• Missed tackles: The Bulldogs are currently branded the best defensive team in the NRL, and rightly so. That doesn’t mean their defense hasn’t been without fault however, and this game saw them miss 39 tackles. The Knights only missed 23. Efforts like that make games more difficult than they need to be. That number is too high and will need to be improved as the season moves forward.

Play of the game: Kasiano Try – The game saw a rare sight on Saturday night: the two biggest players on the field in a 2 on 1 situation against the opposing Fullback. The Bulldogs were on the edge of the Knights’ red zone with the ball, and Hodkinson attacked the line with two giants in Sam Kasiano and Tony Williams outside him. Both Kasiano and Williams attacked the gap in the defensive line either side of Knights defender Beau Scott. With the prospect of two huge runners potentially getting the ball, Scott had to make a quick decision to commit to one of them if he was a chance of making the tackle if either received the ball. Hodkinson fired a pass across the chest of Kasiano, cutting him out, and into the arms or Williams. Stuck in two minds about who to commit to, Scott never contacted either of them as Williams broke the defensive line. Kasiano read the play perfectly and pushed up on the inside of Williams despite not getting the ball, and his vision was rewarded. As Williams approached Newcastle Fullback Darius Boyd at speed with the Tryline in sight, Williams ran slightly away from Boyd, aware of the fact Kasiano loomed in support. Once Boyd had committed enough to the imposing sight of Williams charging at the Tryline, he popped a deft pass inside to Kasiano, who caught the ball and scored the Try untouched. Phenomenal choice of pass by Hodkinson and isolation of Scott, great Linebreak by Williams finished off with a great decision to pass the ball to Kasiano who did equally as well as anybody in the play to stay alive in support despite initially acting as a decoy. Solid Football all around.

The final game winning Try is also worthy of mention here, not just for its importance in the outcome, but the athleticism of Corey Thompson to jump high and bat the ball backwards where Aiden Tolman was doing incredibly well to be supporting the attacking kick at the back end of  yet another busy game from the Prop. He managed to get to the loose ball, bobble it upwards and regather it with control before it hit the ground to score the Try. Great efforts from both Thompson and Tolman when the Bulldogs needed to score.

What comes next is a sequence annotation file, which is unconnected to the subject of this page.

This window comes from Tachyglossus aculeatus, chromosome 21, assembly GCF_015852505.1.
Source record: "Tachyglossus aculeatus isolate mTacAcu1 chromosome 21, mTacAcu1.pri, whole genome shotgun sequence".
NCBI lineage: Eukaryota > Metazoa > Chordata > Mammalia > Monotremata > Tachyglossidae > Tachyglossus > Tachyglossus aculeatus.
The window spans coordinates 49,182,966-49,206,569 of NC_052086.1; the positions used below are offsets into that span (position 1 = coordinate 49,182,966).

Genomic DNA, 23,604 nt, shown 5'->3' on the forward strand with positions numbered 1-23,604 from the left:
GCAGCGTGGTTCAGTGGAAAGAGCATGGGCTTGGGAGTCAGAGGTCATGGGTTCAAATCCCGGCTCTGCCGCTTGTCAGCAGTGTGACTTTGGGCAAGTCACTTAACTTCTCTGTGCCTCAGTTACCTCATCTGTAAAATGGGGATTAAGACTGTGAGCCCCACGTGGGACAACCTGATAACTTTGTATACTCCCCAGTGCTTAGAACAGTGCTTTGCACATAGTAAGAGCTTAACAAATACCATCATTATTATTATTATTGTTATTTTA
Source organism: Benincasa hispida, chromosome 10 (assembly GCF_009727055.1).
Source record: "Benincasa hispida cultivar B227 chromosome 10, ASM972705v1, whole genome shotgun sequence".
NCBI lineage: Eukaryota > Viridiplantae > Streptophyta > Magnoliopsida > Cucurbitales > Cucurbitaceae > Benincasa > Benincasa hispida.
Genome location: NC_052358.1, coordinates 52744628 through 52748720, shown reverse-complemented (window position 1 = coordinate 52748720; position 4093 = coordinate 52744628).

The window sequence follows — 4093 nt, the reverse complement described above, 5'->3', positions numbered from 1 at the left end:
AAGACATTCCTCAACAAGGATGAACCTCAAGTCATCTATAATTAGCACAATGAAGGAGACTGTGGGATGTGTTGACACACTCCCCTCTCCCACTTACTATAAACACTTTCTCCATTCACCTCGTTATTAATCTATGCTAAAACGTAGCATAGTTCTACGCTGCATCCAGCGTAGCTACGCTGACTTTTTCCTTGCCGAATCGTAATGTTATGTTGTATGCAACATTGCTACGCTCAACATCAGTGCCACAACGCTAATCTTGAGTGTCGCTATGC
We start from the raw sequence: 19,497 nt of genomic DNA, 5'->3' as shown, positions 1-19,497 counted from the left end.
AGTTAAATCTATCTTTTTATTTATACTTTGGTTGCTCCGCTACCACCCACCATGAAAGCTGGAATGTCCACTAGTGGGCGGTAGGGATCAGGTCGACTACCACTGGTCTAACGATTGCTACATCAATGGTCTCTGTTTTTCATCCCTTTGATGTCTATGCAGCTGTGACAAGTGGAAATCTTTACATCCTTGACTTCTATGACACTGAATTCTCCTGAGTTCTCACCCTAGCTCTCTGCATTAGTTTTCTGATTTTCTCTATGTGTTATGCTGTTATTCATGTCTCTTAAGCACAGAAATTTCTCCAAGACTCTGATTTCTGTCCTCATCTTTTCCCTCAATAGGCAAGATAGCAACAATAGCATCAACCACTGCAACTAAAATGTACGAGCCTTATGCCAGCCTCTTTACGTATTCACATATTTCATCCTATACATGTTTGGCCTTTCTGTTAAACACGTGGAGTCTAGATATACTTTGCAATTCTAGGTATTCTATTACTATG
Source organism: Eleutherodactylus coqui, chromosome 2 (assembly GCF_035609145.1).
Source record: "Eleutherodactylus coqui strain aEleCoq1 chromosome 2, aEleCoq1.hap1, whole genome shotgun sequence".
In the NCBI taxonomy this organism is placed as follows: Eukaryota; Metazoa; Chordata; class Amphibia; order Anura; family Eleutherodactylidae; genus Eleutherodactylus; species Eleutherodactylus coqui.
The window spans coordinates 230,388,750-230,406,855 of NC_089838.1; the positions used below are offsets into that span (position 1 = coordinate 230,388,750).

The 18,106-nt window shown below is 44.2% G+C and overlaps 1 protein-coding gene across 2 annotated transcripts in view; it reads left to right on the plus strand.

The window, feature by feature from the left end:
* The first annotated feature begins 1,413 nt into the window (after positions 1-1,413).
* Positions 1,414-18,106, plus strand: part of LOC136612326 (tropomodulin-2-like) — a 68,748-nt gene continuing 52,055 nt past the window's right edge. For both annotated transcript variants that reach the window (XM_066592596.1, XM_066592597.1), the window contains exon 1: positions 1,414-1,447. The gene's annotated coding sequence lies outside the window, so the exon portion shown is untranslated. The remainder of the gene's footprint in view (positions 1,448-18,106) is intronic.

Stat of the game: Sam Perrett – 212 metres gained. Perrett was the only player to surpass 200 metres, highlighted by a big gain from a scrum in the first half. He turned in another solid overall performance and it was good to see some uncharacteristic errors last week didn’t hurt his confidence going forward.


Special mention: Unfortunately, my family endured a great loss this weekend. On Sunday afternoon, my great grandfather passed away. He was a kind, gentle old soul who lived a full and happy life. His sincerity, indomitable kindness, humility and passion for the little things will leave never me, nor will the vivid memories of visiting with him as a child growing up. The hours spent with him in his garden are innumerable. We share the same Birthday, and we always marked the occasion by travelling down to Mittagong from Sydney to celebrate together.

Towards the end of his life, he was immensely proud of his garden. To sum him up succinctly, he was passionate about what he enjoyed, and he loved his gardening. So much so, his sprawling oasis of flora often left passers by stopping and staring, taking a moment to soak in the beauty. Being the person he was, my great grandfather would always come up to these people, have a chat with them, invite them inside for a coffee or tea  and of course, a tour of his pride and joy – the garden.

The only other thing I can recall rivaling the joy and passion he had for his garden? The Canterbury-Bankstown Bulldogs. Every time we went to see him, he and my Mother would trade memories of afternoons spent at Belmore Oval watching the Bulldogs (or the Berries as they were known in his heyday) like they were all that mattered. Every conversation between he and I started the same way. He’d ask how I was, and he’d ask what I thought about how the Bulldogs were going, not necessarily always in that order.


Not only has my family lost a great man that I am proud and privileged to have had in my life, the Bulldogs have lost a truly passionate supporter of the club they have had for almost a century. Rest In Peace, Ernie. You’d be so proud of your beloved Bulldogs right now. Thank you for everything.